The iconic South Sixth Street house, a neo-Colonial structure built by former Mayor Richardson Dilworth in 1957, is designated a significant structure in the Society Hill Historic District. Its possible demolition has sparked controversy since the matter first became public nearly three years ago.
The condo tower, designed by Robert Venturi, the city's preeminent contemporary architect, has passed through several design modifications since it was conceived more than two years ago.
While the architectural committee declined to revisit the demolition issue, it did raise substantial concerns about the condo tower's south facade - 16 stories of brick leavened only by subtle color gradations and an attenuated line of elevator-shaft windows.
Area residents at the hearing also objected to the building's size and what they characterized as the affront of its southern facade.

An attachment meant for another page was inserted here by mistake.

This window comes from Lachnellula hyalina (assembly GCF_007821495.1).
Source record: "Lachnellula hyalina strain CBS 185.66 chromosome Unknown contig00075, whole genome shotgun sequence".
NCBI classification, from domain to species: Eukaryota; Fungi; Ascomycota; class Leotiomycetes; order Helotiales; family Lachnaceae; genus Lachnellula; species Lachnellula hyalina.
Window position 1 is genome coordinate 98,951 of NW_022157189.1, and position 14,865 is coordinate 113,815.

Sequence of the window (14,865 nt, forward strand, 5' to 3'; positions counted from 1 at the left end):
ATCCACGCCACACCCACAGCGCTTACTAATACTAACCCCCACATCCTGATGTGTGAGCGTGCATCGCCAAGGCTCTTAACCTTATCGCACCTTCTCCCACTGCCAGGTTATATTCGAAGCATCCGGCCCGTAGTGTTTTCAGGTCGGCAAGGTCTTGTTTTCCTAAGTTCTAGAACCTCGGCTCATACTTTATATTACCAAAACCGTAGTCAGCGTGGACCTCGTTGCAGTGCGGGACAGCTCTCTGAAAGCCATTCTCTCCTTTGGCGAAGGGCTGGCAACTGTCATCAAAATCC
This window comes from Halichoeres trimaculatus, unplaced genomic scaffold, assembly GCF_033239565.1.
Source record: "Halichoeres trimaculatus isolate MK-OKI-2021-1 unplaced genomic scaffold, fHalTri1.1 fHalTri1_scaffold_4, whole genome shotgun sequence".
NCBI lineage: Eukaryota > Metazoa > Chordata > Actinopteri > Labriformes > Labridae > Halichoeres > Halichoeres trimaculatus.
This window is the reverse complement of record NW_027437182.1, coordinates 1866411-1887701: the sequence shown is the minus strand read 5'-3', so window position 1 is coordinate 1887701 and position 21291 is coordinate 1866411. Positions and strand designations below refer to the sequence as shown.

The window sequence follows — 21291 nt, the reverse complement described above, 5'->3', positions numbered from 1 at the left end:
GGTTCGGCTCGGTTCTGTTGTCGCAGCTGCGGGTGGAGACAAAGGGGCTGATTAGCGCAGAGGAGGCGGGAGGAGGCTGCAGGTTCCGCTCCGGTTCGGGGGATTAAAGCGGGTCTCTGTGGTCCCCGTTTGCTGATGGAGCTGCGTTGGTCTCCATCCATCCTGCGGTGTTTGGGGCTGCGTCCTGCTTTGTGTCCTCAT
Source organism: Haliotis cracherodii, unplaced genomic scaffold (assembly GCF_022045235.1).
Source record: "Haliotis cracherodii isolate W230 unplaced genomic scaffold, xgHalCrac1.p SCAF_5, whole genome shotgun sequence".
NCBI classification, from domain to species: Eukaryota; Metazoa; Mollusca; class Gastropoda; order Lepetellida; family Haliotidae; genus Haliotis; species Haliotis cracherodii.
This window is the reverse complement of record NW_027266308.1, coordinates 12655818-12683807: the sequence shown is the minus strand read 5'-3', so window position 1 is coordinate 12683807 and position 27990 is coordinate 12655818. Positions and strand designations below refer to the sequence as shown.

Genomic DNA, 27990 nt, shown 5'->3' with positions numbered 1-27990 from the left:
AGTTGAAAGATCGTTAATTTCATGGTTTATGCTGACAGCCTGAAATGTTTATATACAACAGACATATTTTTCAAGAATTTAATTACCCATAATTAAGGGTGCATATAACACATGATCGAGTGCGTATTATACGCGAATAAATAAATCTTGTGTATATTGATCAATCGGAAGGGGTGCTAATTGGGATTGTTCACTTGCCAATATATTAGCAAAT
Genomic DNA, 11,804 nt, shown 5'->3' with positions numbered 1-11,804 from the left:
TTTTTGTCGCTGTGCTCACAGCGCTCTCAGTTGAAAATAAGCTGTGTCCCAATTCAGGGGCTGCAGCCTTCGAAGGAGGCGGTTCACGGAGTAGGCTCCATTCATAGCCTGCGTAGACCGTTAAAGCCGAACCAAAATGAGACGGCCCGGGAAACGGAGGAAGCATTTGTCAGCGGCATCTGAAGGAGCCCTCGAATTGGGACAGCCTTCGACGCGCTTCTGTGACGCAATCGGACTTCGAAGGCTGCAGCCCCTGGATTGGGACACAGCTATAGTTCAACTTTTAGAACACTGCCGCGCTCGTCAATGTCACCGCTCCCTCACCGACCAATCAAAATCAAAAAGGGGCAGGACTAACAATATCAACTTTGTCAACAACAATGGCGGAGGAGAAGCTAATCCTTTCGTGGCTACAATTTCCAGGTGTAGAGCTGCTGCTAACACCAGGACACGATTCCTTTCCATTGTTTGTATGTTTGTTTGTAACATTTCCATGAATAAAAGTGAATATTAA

"It's a very small space for a very tall and massive building," said David Brill, president of the residents association of Independence Place, a condo complex to the south of Washington Square. "People will come out of Independence Place and see this massive brick wall."
Members of the architectural committee - Vincent Rivera, chairman; Herbert W. Levy; Robert Thomas; and Rudy D'Allessandro - decided to approve the project nevertheless. Their recommendation, however, stipulated that the south facade must be reworked to break up its mass.
Those reworkings, which might include additional windows and setbacks, must then be approved by the architectural committee.
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